The Somewhat More Neutral
Sphere-Specific Drawbacks: Whenever a character gains a new sphere, they may choose one or more sphere-specific drawbacks for that sphere. In Ultimate Spheres of Power spheres gained through temporary talents cannot benefit from sphere-specific drawbacks and temporary talents cannot be used to buy off a sphere-specific drawback. The way these drawbacks work you lose access to an ability in the base sphere or limit that ability in some way in order to get a bonus talent in that sphere. This is a central and important mechanic when it comes to getting your concept to line up with your mechanics, but also a somewhat fiddly mechanic that can yield a lot of extra versatility if optimized.
Classes: While the classes are generally good, I find that most are either a bit bland or a build your own class type of class. The Incanter is perhaps my favorite class, but it is essentially a generic sphere caster who is specialized in having many magic talents. They did mostly fix the issue of dipping into the Incanter as they can no longer gain all their specialization options at 1st level, and the sphere specialization options now mirror the Conscript from Spheres of Might granting a special ability at 3rd level, 8th level, and 20th level making the option feel more unique compared to the original version. Similarly the Hedgewitch is a generic mid-caster and the Mageknight is a generic low-casting gish, but they are well made and interesting. The Elementalist stands out as everything Paizo's Kineticist wishes it could be, namely an easy to use blaster with mechanics that are easy to grasp and ability to pick up some thematic utility options. Correct application of the Casting Tradition and use of the Nature Sphere and you will have a great elemental bender.
Archetypes: With about 120 pages of archetypes, there is a lot to choose from and the quality will vary. A few archetypes such as the dual-blooded sorcerer were removed in Ultimate Spheres of Power as they essentially traded out nothing for a lot of power, while many of the generic sphere-archetypes for pathfinder classes remain pretty bland. There are however also a lot of inspired archetypes that change up classes in fun and interesting ways.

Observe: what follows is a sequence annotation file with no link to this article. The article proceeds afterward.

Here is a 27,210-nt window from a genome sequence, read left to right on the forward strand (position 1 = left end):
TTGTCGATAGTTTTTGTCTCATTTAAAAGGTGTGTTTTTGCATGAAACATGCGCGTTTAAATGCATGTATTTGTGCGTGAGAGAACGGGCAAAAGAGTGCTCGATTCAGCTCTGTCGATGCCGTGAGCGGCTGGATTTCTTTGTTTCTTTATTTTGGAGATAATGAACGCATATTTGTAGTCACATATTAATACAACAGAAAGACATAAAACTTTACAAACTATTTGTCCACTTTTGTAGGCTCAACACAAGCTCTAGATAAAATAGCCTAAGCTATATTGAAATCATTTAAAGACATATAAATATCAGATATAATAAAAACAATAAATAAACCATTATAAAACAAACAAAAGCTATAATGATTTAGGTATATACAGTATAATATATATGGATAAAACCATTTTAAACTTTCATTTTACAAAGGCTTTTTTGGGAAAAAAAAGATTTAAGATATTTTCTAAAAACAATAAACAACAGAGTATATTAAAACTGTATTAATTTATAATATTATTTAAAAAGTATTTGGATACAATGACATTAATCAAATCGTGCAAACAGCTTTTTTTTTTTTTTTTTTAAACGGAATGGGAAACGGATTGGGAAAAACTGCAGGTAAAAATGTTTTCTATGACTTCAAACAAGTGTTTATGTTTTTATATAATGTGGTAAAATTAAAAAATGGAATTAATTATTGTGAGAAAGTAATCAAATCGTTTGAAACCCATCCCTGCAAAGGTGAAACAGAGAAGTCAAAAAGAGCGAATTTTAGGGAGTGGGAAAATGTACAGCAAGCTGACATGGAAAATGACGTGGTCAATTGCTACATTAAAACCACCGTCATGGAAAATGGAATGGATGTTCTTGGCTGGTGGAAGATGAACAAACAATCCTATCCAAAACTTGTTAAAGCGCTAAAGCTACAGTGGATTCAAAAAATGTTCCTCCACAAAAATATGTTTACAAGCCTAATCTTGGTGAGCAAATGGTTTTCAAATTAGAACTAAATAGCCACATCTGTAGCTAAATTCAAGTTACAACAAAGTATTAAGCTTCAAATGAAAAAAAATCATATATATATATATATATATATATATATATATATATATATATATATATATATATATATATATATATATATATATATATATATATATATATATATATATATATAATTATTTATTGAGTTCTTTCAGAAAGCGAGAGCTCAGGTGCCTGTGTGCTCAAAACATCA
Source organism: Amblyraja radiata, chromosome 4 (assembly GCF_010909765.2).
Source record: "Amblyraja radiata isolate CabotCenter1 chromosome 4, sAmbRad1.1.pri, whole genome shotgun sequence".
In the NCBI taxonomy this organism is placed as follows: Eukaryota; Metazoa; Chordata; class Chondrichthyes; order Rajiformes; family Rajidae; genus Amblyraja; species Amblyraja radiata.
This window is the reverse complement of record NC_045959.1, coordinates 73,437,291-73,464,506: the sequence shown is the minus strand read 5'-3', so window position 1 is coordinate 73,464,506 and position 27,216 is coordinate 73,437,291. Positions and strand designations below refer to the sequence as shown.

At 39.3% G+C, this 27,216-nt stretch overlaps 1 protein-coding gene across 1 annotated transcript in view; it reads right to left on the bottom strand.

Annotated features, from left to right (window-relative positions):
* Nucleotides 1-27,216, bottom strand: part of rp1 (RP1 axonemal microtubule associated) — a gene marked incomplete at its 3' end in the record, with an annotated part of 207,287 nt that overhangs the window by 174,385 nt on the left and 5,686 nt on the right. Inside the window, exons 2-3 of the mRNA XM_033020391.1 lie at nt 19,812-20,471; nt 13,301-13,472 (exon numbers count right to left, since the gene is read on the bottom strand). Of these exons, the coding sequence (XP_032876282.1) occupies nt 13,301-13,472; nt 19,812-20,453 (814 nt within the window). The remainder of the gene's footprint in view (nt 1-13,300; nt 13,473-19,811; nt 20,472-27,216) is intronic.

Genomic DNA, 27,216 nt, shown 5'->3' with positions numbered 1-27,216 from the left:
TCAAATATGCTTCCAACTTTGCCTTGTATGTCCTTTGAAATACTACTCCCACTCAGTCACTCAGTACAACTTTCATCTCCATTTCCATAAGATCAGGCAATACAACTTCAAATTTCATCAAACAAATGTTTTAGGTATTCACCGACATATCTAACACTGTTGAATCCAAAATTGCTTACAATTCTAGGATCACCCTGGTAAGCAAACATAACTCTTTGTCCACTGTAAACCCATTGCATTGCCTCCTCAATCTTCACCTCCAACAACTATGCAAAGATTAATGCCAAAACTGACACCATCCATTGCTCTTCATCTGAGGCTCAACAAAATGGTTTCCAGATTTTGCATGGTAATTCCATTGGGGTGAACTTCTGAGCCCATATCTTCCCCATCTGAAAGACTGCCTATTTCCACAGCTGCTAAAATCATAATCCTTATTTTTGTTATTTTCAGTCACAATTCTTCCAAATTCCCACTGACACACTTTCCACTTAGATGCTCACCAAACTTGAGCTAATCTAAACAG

Transparency: Ultimate Spheres uses something they call magic skill bonus and magic skill defense in place of caster level checks in base Pathfinder. While caster level determines the scaling of abilities and DCs of sphere abilities. This can get a little confusing for players who are used to Pathfinder and d&d. For the most part the systems interact with each other in the way you would expect, and basic rules are specified in chapter 1 while specific instances of how the sphere talents interact with Paizo spells are called out in the talents where it is relevant. It still happens that you run into unclear interactions.
While the original Spheres of Power was clearly a downgrade in power compared to vancian casting, especially at higher levels. This was mostly due to the loss in versatility. Even in the original, a sphere caster could pull off abilities that a vancian caster would need to wait until a higher level for (such as short range teleportation, or a mass charm monster) due to the nature of specializing in a single trick by investing all your talents into that trick. The possibility of creating this type of one-trick pony who has one trick that wins any encounter where it applies but is useless if it doesn't apply still exists in Ultimate Spheres of Power.